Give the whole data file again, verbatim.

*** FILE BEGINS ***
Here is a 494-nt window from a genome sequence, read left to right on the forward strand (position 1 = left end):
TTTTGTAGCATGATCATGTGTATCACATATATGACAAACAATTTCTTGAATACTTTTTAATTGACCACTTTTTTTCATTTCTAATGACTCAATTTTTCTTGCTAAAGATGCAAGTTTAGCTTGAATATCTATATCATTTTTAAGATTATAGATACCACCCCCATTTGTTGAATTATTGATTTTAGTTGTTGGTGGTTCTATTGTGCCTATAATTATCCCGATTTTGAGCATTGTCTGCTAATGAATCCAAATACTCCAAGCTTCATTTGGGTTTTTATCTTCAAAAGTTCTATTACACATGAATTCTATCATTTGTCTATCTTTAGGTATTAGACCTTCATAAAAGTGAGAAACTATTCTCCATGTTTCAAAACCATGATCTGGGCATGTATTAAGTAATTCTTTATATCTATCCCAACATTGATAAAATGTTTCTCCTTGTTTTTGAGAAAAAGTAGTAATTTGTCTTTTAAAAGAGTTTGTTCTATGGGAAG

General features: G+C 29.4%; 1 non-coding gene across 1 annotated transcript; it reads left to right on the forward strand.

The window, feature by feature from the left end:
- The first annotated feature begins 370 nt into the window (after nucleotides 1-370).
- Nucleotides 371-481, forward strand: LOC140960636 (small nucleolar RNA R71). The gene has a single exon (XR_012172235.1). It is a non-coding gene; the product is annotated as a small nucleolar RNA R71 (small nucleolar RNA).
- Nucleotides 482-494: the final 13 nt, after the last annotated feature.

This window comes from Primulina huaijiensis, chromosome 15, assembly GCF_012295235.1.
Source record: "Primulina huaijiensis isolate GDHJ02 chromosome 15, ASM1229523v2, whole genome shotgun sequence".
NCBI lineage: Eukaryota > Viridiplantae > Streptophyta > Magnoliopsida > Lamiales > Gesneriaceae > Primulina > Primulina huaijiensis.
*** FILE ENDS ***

Here is a 494-nt window from a genome sequence, read left to right on the forward strand (position 1 = left end):
TTTTGTAGCATGATCATGTGTATCACATATATGACAAACAATTTCTTGAATACTTTTTAATTGACCACTTTTTTTCATTTCTAATGACTCAATTTTTCTTGCTAAAGATGCAAGTTTAGCTTGAATATCTATATCATTTTTAAGATTATAGATACCACCCCCATTTGTTGAATTATTGATTTTAGTTGTTGGTGGTTCTATTGTGCCTATAATTATCCCGATTTTGAGCATTGTCTGCTAATGAATCCAAATACTCCAAGCTTCATTTGGGTTTTTATCTTCAAAAGTTCTATTACACATGAATTCTATCATTTGTCTATCTTTAGGTATTAGACCTTCATAAAAGTGAGAAACTATTCTCCATGTTTCAAAACCATGATCTGGGCATGTATTAAGTAATTCTTTATATCTATCCCAACATTGATAAAATGTTTCTCCTTGTTTTTGAGAAAAAGTAGTAATTTGTCTTTTAAAAGAGTTTGTTCTATGGGAAG

General features: G+C 29.4%; 1 non-coding gene across 1 annotated transcript; it reads left to right on the forward strand.

The window, feature by feature from the left end:
- The first annotated feature begins 370 nt into the window (after nucleotides 1-370).
- Nucleotides 371-481, forward strand: LOC140960636 (small nucleolar RNA R71). The gene has a single exon (XR_012172235.1). It is a non-coding gene; the product is annotated as a small nucleolar RNA R71 (small nucleolar RNA).
- Nucleotides 482-494: the final 13 nt, after the last annotated feature.

This window comes from Primulina huaijiensis, chromosome 15, assembly GCF_012295235.1.
Source record: "Primulina huaijiensis isolate GDHJ02 chromosome 15, ASM1229523v2, whole genome shotgun sequence".
NCBI lineage: Eukaryota > Viridiplantae > Streptophyta > Magnoliopsida > Lamiales > Gesneriaceae > Primulina > Primulina huaijiensis.